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  • Writer's pictureKaren Young

Rick Weiland ditches damaged Democrat brand, wins progressive causes with ballot measures

Welcome to Team Tuesday!


I learned about Mr. Weiland from a story in the South Dakota Searchlight, via News From the States – an essential aggregrator of state-level political news.

The Plains states are all red on most election maps.  But since 2014, South Dakotans have voted for ideas including a higher minimum wage, stricter anti-corruption laws, and Medicaid expansion. This November, statewide ballots are likely to include measures that would restore abortion rights and repeal the state sales tax on groceries

Weiland is a former aide and state director for Sen. Tom Daschle for 20 years. He ran for office three times in South Dakota, but the tide was turning against Democrats, and he lost each time. 

During his last campaign, there was also a ballot measure to raise the minimum wage, which Weiland actively supported, and which won. 


So he pivoted to the ballot measure as another path for political change.


Democrats:  Winning elections, losing the narrative

Pete Stavrianos worked for Daschle and other prominent South Dakota Democrats, as well as with Weiland.  He makes an important point about how the mindset in South Dakota started to change over the past few decades.  Stavrianos said more rural Americans began blaming the government for the nation’s problems, “rather than powerful corporate interests, like in the Roosevelt era — railroads, mining companies, you know, the people controlling their government, not ‘the government.’”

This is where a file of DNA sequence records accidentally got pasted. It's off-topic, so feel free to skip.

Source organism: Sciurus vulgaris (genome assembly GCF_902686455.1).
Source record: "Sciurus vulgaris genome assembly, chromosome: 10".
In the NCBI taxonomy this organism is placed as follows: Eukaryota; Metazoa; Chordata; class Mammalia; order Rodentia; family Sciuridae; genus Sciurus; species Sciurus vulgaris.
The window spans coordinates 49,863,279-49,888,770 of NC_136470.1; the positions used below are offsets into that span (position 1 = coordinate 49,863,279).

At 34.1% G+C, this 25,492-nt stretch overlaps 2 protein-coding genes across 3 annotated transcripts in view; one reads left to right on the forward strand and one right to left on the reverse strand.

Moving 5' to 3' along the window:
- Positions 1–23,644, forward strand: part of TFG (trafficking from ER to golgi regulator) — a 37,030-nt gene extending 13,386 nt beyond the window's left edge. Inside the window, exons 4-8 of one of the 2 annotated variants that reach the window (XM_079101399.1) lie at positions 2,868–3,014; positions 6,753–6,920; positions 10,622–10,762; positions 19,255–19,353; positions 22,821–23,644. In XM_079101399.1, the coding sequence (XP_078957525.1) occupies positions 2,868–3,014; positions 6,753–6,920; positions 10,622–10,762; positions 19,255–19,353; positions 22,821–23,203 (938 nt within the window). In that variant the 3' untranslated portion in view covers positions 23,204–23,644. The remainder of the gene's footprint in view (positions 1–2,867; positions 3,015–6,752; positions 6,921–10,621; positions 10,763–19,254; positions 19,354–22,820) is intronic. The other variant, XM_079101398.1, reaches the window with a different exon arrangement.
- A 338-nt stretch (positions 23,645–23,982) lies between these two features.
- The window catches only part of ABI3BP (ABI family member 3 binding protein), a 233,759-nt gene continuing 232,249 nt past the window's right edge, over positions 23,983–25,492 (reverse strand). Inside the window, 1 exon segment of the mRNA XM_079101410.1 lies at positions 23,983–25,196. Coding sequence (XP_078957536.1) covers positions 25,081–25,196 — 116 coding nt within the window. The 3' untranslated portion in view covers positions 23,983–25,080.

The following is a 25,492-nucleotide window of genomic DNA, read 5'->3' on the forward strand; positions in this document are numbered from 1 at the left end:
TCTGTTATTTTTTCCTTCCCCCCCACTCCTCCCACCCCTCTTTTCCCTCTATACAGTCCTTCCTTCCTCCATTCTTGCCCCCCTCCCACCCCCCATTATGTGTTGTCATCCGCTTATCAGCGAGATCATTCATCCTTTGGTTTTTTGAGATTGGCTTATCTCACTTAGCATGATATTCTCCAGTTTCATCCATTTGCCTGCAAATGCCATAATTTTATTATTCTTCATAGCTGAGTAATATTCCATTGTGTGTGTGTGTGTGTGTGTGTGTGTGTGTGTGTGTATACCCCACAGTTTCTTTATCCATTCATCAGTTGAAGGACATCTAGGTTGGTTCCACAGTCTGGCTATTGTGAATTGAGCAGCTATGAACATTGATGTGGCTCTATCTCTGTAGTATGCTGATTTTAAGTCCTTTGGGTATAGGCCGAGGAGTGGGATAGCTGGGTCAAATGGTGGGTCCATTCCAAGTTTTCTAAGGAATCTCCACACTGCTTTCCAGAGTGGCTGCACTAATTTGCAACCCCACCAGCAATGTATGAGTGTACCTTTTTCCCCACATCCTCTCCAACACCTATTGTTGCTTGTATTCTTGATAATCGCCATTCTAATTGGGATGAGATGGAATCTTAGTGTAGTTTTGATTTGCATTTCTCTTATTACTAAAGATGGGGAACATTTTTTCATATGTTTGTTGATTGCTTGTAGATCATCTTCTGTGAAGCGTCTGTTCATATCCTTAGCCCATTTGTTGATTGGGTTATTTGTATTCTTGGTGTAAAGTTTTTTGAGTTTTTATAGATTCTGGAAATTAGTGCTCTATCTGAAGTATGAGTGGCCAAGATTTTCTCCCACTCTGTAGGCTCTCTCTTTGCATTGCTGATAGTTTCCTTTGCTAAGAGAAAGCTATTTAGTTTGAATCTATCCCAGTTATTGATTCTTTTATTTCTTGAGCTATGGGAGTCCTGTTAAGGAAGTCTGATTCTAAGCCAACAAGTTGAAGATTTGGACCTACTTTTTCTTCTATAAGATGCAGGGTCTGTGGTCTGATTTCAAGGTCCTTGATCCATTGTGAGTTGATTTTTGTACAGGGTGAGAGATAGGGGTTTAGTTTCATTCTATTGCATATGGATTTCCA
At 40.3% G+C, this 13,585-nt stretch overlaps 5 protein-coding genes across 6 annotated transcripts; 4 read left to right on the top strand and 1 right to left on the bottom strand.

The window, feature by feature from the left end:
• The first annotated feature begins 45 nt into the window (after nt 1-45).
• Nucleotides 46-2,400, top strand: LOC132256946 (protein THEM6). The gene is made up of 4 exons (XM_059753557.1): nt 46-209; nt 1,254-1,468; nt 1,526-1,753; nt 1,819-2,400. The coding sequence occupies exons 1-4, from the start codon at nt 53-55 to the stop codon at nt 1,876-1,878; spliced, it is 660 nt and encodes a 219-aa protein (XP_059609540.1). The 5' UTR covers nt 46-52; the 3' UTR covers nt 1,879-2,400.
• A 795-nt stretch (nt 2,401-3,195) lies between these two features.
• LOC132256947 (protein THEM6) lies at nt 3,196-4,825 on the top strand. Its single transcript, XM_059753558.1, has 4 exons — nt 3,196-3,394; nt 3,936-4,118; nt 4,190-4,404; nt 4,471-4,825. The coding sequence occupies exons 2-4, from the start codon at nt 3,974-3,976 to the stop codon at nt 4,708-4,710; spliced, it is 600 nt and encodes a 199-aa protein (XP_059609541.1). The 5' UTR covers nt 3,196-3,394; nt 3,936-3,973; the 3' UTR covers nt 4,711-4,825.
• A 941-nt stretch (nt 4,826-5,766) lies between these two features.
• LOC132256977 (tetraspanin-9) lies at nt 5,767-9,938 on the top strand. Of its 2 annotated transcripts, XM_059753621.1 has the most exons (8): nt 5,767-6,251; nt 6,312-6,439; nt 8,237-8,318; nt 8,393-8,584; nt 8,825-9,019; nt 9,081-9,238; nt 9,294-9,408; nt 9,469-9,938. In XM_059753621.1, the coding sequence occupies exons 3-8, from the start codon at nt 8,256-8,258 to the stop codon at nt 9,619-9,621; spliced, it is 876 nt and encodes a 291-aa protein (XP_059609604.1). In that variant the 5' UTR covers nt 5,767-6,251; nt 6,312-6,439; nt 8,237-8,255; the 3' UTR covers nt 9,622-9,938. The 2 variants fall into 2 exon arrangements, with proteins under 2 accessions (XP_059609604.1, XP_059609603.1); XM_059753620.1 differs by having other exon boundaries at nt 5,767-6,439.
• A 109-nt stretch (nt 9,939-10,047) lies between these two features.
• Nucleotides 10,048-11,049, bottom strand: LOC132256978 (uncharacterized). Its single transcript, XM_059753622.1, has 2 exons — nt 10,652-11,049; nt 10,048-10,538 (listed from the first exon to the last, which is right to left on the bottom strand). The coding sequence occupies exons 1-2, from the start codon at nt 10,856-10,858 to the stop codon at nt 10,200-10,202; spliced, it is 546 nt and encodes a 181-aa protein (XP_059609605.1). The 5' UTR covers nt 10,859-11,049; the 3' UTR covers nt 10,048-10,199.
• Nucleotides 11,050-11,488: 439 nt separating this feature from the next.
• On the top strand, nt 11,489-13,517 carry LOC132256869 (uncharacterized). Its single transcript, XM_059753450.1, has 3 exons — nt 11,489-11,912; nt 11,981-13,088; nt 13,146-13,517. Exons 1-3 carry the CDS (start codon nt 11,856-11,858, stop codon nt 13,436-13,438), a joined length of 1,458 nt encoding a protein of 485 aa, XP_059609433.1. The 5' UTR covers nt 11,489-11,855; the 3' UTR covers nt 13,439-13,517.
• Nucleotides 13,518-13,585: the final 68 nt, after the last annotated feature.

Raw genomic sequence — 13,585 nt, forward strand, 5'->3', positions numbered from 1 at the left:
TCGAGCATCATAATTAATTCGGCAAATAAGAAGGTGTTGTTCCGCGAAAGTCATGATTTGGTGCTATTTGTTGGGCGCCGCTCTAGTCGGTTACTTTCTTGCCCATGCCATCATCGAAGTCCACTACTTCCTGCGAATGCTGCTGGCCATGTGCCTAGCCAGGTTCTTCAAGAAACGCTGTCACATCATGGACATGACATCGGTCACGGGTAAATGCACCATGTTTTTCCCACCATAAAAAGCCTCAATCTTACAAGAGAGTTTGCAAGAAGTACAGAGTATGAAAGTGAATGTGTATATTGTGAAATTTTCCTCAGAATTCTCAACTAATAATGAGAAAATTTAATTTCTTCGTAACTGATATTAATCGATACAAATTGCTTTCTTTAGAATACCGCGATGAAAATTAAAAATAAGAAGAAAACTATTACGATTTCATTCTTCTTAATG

When politicians and government are not respected by the public, the people arguing for ‘less government’ do better,” he said. “We were so focused on winning elections, we missed that we were losing the broader narrative.”

This bad image for government is something Democrats and progressives need to find a way to address directly, both by making better government, and better marketing. It is a real obstacle to winning hearts and minds.

Pivot to ballot measures

Weiland’s strategic shift to ballot measures is rooted in his belief that some progressive policies, presented directly to voters, can transcend the Republican vs. Democrat divide.  “When the policy is removed from all that party stigma, people think with their brains,” Weiland said.

He co-founded, the website for a political nonprofit and political action committee, with Drey Samuelson, a former Daschle staffer and former chief of staff for Sen. Johnson. The group organizes ballot measures and ballot question committees.  Samuelson has since stepped back from day-to-day with the organization, but is helping with a ballot initiative this fall for open primaries.

They have accomplished a lot with very little money.  Congratulations to doing so much for the people of South Dakota, and giving hope to others around the country!




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